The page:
Jayne Dowle: My dad - and why my heart goes out to steelworkers

1
Have your say

IF you are from Barnsley, people assume that your formative political experiences will be connected entirely with the mining industry.

Plenty of mine were. You can’t grow up in my South Yorkshire home town with both grandfathers and numerous relatives as miners and not be affected by the cataclysmic closure of the pits.

However, for me, the biggest political event of my youth was the steel strike of 1980. In many ways, it has become the forgotten conflict of these torrid political years. The strike was ostensibly called over pay, yet many of the issues it crystallised are still with us and all too apparent in the current challenges facing Scunthorpe, Redcar and several plants elsewhere.

Then, as now, these included over-production, competitive market conditions, remote bosses with limited comprehension of what it feels like to be in the face of the furnace, and communities facing devastation by the decline of their staple industry, not just purely in job losses but the knock-on effects on local shops and businesses.

I was just 13, the same age as my son Jack is now. My dad worked as a weigh-fitter for British Steel at Stocksbridge near Sheffield, installing and maintaining the equipment which calibrated the raw materials to make the product. His own father, a miner all his life, didn’t want his son to follow him down the pit. When
dad left school, grandad pushed him towards an apprenticeship at what was then the privately-owned Samuel Fox’s works. Dad never left. He worked there for 43 years until he retired. In the January of 1980 though, he didn’t go to work. He went on strike. And he stayed on strike for more than three months, all through that cold winter and into the spring.

When your dad is on strike for so long, it makes a very big impression on you. And this has stayed with me for more than 30 years. When news of the loss of around 1,000 jobs at the Tata plant in Scunthorpe came on the television, I wiped a tear from my eye. My daughter looked at me in alarm. I told her that this news brought a difficult part of my childhood back.

When your dad is on strike, it also marks you out. I am reminded me of the thoughtful English teacher at my comprehensive school who quietly paid for me to go on a theatre trip to Manchester out of his own pocket because he knew my dad wasn’t working. As I turned up the report, my heart went out to all those children in Scunthorpe who will be wondering whether Christmas will come this year. And it went out too to all the women who will be thinking how on earth they are going to hold it all together when their husbands and partners lose their jobs. It’s not just about the economics, it’s the loss of pride, of cohesion, of a purpose in life.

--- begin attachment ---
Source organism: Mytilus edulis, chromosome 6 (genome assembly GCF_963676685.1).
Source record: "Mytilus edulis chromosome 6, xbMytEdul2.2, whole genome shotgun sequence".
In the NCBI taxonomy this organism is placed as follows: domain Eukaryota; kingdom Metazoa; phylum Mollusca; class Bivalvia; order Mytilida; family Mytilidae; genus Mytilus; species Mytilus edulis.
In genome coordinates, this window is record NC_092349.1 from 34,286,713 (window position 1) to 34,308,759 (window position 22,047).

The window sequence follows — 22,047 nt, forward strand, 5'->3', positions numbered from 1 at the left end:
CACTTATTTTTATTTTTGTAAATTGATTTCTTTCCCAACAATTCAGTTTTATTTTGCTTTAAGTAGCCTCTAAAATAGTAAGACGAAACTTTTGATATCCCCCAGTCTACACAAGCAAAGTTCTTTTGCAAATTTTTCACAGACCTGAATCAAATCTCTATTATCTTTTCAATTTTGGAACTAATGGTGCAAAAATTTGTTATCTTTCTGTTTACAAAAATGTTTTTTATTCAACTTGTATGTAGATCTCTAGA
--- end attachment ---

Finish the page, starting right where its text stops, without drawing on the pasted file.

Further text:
Then I had to explain it all to my daughter. To her, grandad is comfortable, happy and very rarely angry. He has a good pension and lives in a warm bungalow, content in his retirement with granny.

It takes a massive leap of imagination for Lizzie, who is only 10, to imagine her gentle grandad filthy from head to foot in his overalls, working in perilously hot conditions sometimes for 12 hours a day to bring money home for his family. And it takes an even bigger leap to imagine what it felt like to think that our dad, who went to work before we got up for school, could suddenly lose his job and be at home all day. And that there would be no money. To think that we might lose our modest terrace house too, and end up with… what? My sister and I would sit at the top of the stairs those winter nights and listen to mum and dad talking and tie ourselves into knots of fear.

And then one freezing night, dad’s friend came round to see him. An unfamiliar word came into the conversation – “picket”. Suddenly
there was a bustle of activity, a flask
being filled, sandwiches packed into a box, and mum wrapped a huge scarf around dad and off he went with his friend to a car waiting outside. I never
did find out where they went that first night, but the next time his friend
came round I went and sat on the edge of the sofa and listened to what he was saying.

It was as if an explosion went off in my head. Here was a way to fight back. Here was power that had nothing to do with posh-talking people on the telly or that Ian MacGregor, brought in by Prime Minister Margaret Thatcher to oversee the “restructuring” of the steel industry, and reviled by the workers. Here, in our front room, was politics.

That is why the strike of 1980 shaped me, as it shaped many other daughters and sons of steelworkers. It will shape others today, in Scunthorpe and
Redcar and Scotland. Now though, the challenge faced by the steel industry 
will decide not only individual futures, but that of the UK in general and
our place in the future global marketplace.